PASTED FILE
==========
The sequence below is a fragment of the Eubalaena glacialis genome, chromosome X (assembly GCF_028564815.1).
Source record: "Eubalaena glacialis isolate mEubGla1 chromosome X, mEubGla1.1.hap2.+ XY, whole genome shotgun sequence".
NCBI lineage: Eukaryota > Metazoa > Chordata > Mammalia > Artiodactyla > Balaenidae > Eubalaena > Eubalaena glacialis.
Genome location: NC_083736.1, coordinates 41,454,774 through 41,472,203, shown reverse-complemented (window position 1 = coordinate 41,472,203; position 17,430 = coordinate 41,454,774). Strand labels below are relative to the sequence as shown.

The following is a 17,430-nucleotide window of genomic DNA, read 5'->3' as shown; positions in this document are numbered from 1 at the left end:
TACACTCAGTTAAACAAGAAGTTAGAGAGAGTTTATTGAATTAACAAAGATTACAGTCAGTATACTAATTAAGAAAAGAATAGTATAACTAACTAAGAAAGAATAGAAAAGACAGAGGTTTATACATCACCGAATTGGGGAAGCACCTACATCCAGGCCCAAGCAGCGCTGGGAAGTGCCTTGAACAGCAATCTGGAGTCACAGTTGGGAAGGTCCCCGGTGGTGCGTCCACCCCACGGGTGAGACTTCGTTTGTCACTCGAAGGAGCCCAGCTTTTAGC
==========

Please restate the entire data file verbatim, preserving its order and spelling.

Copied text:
The sequence below is a fragment of the Eubalaena glacialis genome, chromosome X (assembly GCF_028564815.1).
Source record: "Eubalaena glacialis isolate mEubGla1 chromosome X, mEubGla1.1.hap2.+ XY, whole genome shotgun sequence".
NCBI lineage: Eukaryota > Metazoa > Chordata > Mammalia > Artiodactyla > Balaenidae > Eubalaena > Eubalaena glacialis.
Genome location: NC_083736.1, coordinates 41,454,774 through 41,472,203, shown reverse-complemented (window position 1 = coordinate 41,472,203; position 17,430 = coordinate 41,454,774). Strand labels below are relative to the sequence as shown.

The following is a 17,430-nucleotide window of genomic DNA, read 5'->3' as shown; positions in this document are numbered from 1 at the left end:
TACACTCAGTTAAACAAGAAGTTAGAGAGAGTTTATTGAATTAACAAAGATTACAGTCAGTATACTAATTAAGAAAAGAATAGTATAACTAACTAAGAAAGAATAGAAAAGACAGAGGTTTATACATCACCGAATTGGGGAAGCACCTACATCCAGGCCCAAGCAGCGCTGGGAAGTGCCTTGAACAGCAATCTGGAGTCACAGTTGGGAAGGTCCCCGGTGGTGCGTCCACCCCACGGGTGAGACTTCGTTTGTCACTCGAAGGAGCCCAGCTTTTAGC